Also, as far as demographics are concerned, TCU wouldn't exactly be delivering the Dallas/Fort Worth market during the next round of TV negotiations: Again, Texas already owns those eyeballs, making the Frogs slightly redundant when it comes to growing the pie.
Two sources told me today Pittsburgh continues to move up as a Big 12 target, and may even be moving into the lead. Pitt AD Steve Pederson is sending out signals the Panthers are content in the Big East.
But Pittsburgh would bring football and basketball tradition to the Big 12 as well as a large television market in the northeast. Considering Pitt makes about $8 million per year currently in TV revenue, the Panthers would probably love the upgrade in pay in the Big 12 (to between $17 million and $20 million) starting next year - as long as the Big 12 is still together at that point.
That makes some financial sense for Pitt — hey, guys, interested in doubling your annual take-home? — and some demographic sense for the Big 12. But it would also require the Panthers to essentially abandon their geographic footprint in the Northeast and possibly forsake their traditional rivalry with West Virginia for entry into a part of the country in which it can't possibly hope to compete with the traditional powers. And who in Texas or Oklahoma would be excited about booking a road trip to Pittsburgh? The Panthers' persistence as a legitimate option reeks of desperation to stave off extinction for a few more years.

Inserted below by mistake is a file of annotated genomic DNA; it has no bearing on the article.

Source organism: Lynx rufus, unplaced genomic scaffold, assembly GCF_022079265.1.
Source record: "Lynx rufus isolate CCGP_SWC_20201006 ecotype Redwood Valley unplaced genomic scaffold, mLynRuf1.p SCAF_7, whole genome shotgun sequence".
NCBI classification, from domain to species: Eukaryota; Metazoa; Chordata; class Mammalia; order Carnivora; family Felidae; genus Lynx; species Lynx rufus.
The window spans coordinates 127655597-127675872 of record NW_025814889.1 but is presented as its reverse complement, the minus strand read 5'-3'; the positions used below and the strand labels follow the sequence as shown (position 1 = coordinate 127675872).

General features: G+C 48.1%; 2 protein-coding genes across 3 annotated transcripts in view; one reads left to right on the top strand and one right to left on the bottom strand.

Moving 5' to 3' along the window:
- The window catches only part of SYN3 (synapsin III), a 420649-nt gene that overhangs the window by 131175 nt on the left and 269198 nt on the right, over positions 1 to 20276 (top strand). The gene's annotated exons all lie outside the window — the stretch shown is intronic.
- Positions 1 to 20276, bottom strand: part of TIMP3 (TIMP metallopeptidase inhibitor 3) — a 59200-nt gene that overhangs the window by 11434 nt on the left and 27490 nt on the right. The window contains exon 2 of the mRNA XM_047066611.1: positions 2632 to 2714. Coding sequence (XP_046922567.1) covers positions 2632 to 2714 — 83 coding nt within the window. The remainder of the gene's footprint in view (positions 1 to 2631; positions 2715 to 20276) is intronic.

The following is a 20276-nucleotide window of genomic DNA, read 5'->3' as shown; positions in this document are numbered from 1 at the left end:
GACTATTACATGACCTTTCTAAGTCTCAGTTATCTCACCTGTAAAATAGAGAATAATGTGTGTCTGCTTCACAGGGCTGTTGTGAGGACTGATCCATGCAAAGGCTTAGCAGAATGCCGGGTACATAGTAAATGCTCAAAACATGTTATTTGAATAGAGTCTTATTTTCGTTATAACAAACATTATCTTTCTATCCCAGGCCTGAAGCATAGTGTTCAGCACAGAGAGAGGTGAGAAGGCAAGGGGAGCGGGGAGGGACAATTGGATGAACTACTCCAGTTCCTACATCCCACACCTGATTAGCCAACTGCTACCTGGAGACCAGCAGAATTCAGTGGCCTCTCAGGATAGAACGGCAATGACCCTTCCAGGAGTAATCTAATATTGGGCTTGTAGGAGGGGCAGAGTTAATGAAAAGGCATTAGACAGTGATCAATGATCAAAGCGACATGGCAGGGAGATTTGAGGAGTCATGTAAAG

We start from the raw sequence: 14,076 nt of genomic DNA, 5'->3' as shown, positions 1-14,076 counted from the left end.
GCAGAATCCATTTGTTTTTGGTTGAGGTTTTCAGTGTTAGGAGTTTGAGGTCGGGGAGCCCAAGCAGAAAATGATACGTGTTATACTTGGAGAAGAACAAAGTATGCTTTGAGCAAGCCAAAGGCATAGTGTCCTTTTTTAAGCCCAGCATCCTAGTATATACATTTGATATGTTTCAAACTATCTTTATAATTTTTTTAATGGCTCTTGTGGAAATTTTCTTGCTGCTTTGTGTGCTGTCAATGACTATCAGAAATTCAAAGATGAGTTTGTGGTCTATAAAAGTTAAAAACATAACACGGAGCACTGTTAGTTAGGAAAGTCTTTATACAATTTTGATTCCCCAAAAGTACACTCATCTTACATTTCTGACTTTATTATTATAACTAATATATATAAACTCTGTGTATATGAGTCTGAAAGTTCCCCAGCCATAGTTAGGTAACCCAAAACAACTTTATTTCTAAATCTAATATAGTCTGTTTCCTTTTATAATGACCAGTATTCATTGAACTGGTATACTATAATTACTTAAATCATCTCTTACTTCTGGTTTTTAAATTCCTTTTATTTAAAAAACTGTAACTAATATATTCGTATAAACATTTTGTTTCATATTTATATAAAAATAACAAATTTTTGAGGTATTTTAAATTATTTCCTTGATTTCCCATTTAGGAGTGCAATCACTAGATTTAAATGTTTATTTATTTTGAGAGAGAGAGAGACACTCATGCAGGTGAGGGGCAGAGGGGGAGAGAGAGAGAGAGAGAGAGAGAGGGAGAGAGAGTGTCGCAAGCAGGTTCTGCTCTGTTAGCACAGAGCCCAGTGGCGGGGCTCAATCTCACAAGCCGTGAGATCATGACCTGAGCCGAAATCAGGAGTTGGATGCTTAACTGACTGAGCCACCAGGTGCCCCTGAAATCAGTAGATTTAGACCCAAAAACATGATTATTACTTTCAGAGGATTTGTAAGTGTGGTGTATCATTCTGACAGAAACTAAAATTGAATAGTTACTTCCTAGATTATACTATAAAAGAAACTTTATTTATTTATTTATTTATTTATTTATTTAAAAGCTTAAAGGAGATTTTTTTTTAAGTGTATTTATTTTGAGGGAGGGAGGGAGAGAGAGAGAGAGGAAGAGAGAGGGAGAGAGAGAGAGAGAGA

Which brings us to...
• BYU. The Cougars may not be in the thick of any national championship races anytime soon, but if they can make the cut as independents, they can certainly make the cut for the Big 12. On the field, BYU football has a stronger national brand than any current Big 12 program save Oklahoma and Texas; its one national championship, in 1984, is one more than Baylor, Iowa State, Kansas, Kansas State, Missouri, Oklahoma State and Texas Tech have won put together. Off the field, the university has an international following thanks to its connection to the Mormon church. It's a major presence in one of the fastest-growing states in the Union, in the most attractive market west of the Mississippi that's not already dominated by the Big 12 or Pac-12. It already has its own television contract with ESPN/ABC, which should be easily reconcilable with the Big 12's television contract with ESPN/ABC.
Maybe most importantly, the university took the time this afternoon to issue a statement that pointedly does not say "no":
"There is much speculation right now regarding conference affiliation that seems to change by the hour. Commenting on such conjecture is not productive and creates a distraction for our program. As we enter the 2011-12 athletic season, BYU is focused on the opportunities ahead. We are excited about our relationship with ESPN as a football independent and our affiliation with the West Coast Conference [in non-football sports]. The university will have no further comment."
If BYU is really determined to make it work as an independent — and there is some cachet to building a brand as "the Notre Dame of the West," if it can manage the scheduling — then the chronic instability of the Big 12 may not seem worth the risk. But since Notre Dame itself has already laughed in the conference's face, I don't see any good reason the Cougars aren't now at the top of the wish list.